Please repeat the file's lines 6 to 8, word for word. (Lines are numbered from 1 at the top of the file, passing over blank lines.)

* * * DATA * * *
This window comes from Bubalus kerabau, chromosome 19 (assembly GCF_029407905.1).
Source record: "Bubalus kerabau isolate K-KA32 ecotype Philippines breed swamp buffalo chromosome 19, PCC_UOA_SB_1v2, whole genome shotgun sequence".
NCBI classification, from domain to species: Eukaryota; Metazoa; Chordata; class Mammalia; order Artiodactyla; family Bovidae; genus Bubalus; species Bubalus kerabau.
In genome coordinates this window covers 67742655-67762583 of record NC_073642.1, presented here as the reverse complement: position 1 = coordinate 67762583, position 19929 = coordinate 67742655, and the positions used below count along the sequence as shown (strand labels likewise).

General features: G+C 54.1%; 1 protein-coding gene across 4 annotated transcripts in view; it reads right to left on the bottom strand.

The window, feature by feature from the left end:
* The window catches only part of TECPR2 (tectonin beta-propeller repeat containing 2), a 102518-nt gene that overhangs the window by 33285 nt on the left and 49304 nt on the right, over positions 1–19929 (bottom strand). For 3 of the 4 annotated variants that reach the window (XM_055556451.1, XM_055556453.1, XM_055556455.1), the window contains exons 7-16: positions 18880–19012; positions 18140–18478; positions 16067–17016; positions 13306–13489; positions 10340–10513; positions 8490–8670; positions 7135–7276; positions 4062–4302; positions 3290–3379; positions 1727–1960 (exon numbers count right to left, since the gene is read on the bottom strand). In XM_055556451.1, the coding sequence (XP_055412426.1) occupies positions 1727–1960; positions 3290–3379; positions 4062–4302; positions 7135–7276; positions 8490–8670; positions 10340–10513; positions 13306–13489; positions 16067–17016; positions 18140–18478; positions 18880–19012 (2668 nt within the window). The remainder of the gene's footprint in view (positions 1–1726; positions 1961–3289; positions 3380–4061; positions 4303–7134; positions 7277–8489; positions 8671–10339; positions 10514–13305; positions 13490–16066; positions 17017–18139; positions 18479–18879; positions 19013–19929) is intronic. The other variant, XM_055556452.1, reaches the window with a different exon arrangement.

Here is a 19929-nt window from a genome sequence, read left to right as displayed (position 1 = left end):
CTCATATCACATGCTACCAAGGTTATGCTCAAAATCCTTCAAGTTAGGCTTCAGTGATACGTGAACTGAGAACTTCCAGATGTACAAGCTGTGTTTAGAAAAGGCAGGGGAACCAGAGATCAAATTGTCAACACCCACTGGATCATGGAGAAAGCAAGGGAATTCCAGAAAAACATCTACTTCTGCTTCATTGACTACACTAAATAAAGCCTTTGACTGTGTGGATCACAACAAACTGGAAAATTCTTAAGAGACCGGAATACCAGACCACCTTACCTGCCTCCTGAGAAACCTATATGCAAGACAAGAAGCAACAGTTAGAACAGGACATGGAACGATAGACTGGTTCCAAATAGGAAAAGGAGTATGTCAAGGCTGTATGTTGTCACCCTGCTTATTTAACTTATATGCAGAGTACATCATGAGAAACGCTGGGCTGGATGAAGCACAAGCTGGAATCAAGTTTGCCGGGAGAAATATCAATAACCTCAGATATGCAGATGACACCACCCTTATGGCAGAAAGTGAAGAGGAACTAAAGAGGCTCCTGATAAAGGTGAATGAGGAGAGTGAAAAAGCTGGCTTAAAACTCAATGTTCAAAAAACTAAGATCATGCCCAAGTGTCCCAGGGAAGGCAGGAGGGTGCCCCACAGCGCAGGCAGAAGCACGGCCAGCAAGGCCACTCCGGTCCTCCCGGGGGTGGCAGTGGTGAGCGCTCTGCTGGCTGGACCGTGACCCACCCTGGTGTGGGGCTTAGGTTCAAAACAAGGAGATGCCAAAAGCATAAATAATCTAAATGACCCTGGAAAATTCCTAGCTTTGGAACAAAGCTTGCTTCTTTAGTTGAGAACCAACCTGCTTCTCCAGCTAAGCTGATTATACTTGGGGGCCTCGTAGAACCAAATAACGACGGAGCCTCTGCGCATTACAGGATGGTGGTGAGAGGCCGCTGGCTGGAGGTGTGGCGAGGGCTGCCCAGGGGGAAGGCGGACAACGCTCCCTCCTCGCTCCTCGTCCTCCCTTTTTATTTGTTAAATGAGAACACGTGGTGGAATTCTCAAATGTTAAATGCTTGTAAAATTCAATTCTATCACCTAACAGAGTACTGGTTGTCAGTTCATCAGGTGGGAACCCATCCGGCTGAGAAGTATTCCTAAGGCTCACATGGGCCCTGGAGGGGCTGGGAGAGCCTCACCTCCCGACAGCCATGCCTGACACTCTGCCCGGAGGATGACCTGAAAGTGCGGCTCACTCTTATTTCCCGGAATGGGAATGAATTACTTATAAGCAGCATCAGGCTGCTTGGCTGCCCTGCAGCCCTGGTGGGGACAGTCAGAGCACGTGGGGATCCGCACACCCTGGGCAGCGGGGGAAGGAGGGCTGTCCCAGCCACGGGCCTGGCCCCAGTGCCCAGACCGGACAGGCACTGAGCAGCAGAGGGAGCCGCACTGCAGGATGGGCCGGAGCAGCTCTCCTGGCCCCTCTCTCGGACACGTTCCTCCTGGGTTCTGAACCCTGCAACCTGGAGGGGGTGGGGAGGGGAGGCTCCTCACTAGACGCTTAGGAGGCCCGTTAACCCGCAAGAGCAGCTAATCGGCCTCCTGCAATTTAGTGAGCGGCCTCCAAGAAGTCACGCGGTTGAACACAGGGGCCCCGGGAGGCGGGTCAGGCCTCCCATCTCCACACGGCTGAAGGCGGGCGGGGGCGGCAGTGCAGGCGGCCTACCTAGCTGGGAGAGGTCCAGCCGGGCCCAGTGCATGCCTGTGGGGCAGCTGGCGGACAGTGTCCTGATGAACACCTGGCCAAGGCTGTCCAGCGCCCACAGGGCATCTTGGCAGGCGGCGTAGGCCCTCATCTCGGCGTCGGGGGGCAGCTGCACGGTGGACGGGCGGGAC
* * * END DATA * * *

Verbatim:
The window, feature by feature from the left end:
* The window catches only part of TECPR2 (tectonin beta-propeller repeat containing 2), a 102518-nt gene that overhangs the window by 33285 nt on the left and 49304 nt on the right, over positions 1–19929 (bottom strand). For 3 of the 4 annotated variants that reach the window (XM_055556451.1, XM_055556453.1, XM_055556455.1), the window contains exons 7-16: positions 18880–19012; positions 18140–18478; positions 16067–17016; positions 13306–13489; positions 10340–10513; positions 8490–8670; positions 7135–7276; positions 4062–4302; positions 3290–3379; positions 1727–1960 (exon numbers count right to left, since the gene is read on the bottom strand). In XM_055556451.1, the coding sequence (XP_055412426.1) occupies positions 1727–1960; positions 3290–3379; positions 4062–4302; positions 7135–7276; positions 8490–8670; positions 10340–10513; positions 13306–13489; positions 16067–17016; positions 18140–18478; positions 18880–19012 (2668 nt within the window). The remainder of the gene's footprint in view (positions 1–1726; positions 1961–3289; positions 3380–4061; positions 4303–7134; positions 7277–8489; positions 8671–10339; positions 10514–13305; positions 13490–16066; positions 17017–18139; positions 18479–18879; positions 19013–19929) is intronic. The other variant, XM_055556452.1, reaches the window with a different exon arrangement.

Here is a 19929-nt window from a genome sequence, read left to right as displayed (position 1 = left end):